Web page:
Vallance has four-year-old triplets, and another six-year-old child. Father-in-law Rod McKinnon, who lives in the other house on the property, has found whole deer carcasses, despite the hunting ban.

McKinnon hears the parties nearly every summer weekend, and looks out his window as convoys of cars come up his driveway, lost and searching for the party road.

The area is a well-known destination. Penner once went undercover to a local off-road vehicle dealer, asking about locations to ride, and received a map to his property. Hawes once met a person coming in from North Vancouver for a party on the mountain.

Residents say the partying has gotten worse since Penner started preparing some of the land for housing development in 2005. By clearing the roadways, and installing drainage systems, some residents feel this made the area more accessible for recreational users. Since the City of Abbotsford again rejected Penner’s re-zoning application in Nov. 2011, the land has stood idle and open.

As landowner, Penner is responsible for removing garbage from his own property. But dumping on his 113-acre lot is extensive. Last year, when the Vedder Mountain Trails Association conducted its annual cleanup on the East side, the three Western side landowners collected nine pick-up trucks of trash — not even half of the total on their side, says Hawes — and hauled it to the Eastern effort, where sponsors helped with disposal. When Penner found whole dead cows on the property a while back, with the ears cut off where the i.d. tags used to be, he realized he wouldn’t be able to lift them into his pick-up for disposal on his own. He called the department of agriculture for help, and was told it wasn’t their responsibility.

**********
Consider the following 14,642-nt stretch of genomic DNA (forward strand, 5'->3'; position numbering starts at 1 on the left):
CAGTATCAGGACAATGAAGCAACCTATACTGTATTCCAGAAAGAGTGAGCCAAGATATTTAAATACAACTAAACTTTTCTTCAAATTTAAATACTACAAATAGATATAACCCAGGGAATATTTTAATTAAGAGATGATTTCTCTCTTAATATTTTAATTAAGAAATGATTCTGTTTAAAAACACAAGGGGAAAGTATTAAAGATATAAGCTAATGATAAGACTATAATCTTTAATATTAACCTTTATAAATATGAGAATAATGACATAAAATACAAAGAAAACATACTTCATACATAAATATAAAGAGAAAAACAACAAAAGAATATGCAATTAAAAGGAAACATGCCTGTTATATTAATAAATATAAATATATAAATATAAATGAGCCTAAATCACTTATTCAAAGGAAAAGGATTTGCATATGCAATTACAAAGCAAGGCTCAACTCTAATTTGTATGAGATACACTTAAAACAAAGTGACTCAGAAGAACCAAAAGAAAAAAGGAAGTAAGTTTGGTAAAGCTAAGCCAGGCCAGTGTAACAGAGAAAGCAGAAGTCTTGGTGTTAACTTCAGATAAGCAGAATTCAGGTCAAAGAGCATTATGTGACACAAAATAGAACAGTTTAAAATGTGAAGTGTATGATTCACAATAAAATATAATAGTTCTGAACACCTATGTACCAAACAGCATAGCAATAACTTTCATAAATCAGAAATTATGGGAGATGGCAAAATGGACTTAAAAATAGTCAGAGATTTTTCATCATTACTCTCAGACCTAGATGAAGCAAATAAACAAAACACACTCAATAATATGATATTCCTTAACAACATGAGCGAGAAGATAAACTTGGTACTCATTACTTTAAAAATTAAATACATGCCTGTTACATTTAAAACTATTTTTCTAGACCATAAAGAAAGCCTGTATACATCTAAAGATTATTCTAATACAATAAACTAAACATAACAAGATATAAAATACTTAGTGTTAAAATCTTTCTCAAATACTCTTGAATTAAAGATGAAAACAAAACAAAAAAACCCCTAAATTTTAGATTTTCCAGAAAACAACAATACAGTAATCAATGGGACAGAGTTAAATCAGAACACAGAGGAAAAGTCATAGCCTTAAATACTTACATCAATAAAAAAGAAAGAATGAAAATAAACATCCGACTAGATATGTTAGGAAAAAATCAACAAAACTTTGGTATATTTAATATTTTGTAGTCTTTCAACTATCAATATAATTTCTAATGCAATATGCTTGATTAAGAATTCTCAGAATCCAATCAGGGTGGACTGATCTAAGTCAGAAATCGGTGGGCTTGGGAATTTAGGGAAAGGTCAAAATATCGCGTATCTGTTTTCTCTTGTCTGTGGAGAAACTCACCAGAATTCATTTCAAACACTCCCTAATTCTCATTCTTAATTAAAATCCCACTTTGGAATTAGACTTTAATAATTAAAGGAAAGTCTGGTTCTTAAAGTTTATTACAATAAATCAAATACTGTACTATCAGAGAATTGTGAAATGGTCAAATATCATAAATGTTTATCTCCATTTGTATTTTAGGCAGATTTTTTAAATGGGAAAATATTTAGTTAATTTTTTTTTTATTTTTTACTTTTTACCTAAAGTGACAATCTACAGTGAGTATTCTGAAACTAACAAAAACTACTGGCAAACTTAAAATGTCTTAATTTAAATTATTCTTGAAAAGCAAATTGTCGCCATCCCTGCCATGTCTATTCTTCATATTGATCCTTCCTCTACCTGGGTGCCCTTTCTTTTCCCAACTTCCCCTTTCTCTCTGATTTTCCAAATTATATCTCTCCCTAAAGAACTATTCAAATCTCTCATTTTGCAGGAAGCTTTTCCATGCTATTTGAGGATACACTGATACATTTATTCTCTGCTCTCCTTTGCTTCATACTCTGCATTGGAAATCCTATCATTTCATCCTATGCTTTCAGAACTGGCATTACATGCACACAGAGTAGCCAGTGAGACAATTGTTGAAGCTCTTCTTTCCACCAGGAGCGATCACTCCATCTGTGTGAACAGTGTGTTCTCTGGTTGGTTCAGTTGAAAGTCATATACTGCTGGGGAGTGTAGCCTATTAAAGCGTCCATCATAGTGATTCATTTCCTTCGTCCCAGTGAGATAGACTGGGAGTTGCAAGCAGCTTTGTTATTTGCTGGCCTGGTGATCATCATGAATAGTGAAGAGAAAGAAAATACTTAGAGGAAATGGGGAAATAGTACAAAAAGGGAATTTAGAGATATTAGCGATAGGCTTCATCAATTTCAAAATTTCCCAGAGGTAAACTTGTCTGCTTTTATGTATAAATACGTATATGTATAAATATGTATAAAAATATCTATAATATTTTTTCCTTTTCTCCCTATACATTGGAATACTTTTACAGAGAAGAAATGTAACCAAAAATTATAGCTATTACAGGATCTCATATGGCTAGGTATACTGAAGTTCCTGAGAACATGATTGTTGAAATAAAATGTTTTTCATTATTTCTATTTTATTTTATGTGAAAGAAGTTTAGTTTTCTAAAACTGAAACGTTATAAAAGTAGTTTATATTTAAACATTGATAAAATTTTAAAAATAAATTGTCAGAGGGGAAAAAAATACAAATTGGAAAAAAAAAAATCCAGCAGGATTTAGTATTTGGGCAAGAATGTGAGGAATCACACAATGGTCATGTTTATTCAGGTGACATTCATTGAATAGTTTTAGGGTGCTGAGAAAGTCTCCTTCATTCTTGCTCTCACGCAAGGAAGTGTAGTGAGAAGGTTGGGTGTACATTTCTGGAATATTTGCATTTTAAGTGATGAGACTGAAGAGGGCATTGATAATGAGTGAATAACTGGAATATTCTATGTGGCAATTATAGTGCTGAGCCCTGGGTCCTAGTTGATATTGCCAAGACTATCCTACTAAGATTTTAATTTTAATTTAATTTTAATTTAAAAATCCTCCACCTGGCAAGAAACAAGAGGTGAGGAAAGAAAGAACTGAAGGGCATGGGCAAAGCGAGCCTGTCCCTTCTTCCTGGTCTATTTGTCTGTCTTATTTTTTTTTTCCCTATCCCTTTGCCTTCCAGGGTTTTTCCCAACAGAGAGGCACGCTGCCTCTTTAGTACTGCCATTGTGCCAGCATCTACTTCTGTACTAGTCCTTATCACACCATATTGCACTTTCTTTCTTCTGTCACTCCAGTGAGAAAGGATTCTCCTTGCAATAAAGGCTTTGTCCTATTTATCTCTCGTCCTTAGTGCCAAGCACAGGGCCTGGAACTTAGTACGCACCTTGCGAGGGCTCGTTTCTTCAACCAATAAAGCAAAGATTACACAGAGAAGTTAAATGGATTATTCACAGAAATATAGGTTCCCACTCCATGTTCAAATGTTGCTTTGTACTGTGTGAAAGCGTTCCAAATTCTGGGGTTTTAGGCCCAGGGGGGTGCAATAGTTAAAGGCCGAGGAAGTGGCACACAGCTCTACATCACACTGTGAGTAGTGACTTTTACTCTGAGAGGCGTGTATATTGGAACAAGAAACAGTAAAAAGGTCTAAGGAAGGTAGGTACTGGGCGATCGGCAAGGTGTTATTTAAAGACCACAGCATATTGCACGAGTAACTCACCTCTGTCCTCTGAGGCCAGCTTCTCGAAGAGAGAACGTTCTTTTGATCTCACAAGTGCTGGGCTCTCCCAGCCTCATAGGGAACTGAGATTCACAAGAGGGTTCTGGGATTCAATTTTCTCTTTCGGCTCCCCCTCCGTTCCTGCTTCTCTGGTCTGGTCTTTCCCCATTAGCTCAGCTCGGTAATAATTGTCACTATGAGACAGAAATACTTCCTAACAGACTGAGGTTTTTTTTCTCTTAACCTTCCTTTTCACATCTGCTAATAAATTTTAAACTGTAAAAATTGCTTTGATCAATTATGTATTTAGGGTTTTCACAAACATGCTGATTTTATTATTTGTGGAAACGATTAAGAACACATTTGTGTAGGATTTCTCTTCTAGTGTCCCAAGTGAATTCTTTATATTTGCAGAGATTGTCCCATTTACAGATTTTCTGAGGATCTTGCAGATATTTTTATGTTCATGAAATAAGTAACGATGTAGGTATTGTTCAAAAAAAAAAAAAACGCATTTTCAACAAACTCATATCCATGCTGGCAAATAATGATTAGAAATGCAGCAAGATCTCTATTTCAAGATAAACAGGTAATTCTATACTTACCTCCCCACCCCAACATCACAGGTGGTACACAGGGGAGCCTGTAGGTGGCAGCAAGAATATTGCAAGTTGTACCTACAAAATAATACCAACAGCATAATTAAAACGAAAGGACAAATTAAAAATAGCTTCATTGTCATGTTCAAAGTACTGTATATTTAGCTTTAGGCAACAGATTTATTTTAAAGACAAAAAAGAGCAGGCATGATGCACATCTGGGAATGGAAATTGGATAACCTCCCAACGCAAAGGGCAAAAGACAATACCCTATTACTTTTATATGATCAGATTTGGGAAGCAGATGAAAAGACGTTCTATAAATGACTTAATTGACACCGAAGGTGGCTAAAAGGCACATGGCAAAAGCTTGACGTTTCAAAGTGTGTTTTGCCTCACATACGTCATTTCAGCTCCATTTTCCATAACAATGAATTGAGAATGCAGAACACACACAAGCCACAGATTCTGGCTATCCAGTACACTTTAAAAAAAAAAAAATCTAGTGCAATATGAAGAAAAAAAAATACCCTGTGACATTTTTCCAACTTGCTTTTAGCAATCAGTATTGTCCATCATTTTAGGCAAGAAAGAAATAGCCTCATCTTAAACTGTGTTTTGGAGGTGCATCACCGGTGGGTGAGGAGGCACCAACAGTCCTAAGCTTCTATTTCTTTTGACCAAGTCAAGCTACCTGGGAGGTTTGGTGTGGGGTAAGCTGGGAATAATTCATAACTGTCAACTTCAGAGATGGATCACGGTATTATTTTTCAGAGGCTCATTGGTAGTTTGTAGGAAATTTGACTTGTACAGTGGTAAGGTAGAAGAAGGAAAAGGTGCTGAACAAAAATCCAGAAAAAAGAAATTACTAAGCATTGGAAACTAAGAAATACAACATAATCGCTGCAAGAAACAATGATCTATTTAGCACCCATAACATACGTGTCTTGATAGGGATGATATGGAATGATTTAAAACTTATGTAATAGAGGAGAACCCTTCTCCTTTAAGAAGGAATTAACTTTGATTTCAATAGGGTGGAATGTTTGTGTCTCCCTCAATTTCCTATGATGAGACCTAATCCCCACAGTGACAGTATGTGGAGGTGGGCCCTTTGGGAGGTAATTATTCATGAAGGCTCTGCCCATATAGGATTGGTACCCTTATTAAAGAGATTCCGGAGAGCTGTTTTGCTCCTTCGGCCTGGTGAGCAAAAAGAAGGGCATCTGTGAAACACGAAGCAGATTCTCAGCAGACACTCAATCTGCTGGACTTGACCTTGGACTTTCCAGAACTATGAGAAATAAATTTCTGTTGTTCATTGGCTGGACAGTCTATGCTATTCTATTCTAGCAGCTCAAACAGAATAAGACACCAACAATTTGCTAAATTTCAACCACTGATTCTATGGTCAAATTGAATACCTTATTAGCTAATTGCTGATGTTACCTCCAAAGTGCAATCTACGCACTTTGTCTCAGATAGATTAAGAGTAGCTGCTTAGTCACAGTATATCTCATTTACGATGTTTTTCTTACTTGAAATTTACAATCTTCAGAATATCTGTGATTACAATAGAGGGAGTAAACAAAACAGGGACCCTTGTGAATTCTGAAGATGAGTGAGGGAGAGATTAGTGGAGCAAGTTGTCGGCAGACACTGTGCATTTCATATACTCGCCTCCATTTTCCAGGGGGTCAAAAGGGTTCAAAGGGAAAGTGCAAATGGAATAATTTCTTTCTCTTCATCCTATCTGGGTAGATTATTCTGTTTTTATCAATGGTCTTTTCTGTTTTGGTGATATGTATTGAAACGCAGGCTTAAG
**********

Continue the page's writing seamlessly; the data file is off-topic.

“It’s a site where people like doing stuff that they wouldn’t get away with doing anywhere else, it seems,” he says.

Penner owns the access road that goes up the mountain from Majuba Hill Road. There is no legal right-of-way, and anyone who uses the road without permission — including respectful recreational groups — is trespassing. At one point he put up about 20 “no trespassing” signs. People took them down within weeks.

Penner was assaulted on one trip he took to explain to off-road vehicle riders that the land they were driving over and destroying was a $120,000 water catchment design. He called the police, but it was three hours before the local unit arrived.

“It’s been just a nightmare trying to deal with these people,” he says. “I know that a lot of them are locals that have said, ‘Well, we’ve been doing this for years. Who are you to tell us that we can’t go through your property?'” says Penner.

Dejected, he has considered putting up cameras, but they would be expensive because there is no power on site. Most incidents happen at night anyway, when visibility from any camera is low.

“It is so disheartening when I go up there,” says Penner, who wants to try again with a gate this spring, but is skeptical it will remain standing for long.

The landowners on the mountain are putting a lot of hope into the development of an interpretive forest on Vedder Mountain’s Western crown land, a project that local conservation officer Peters is working on.

In response to local concerns about illegal dumping, the B. C. Conservation Officers Service of Chilliwack is hosting a forum at Yarrow Elementary School on Wed. March 13, 2013, 6-8 p.m.

akonevski@theprogress.com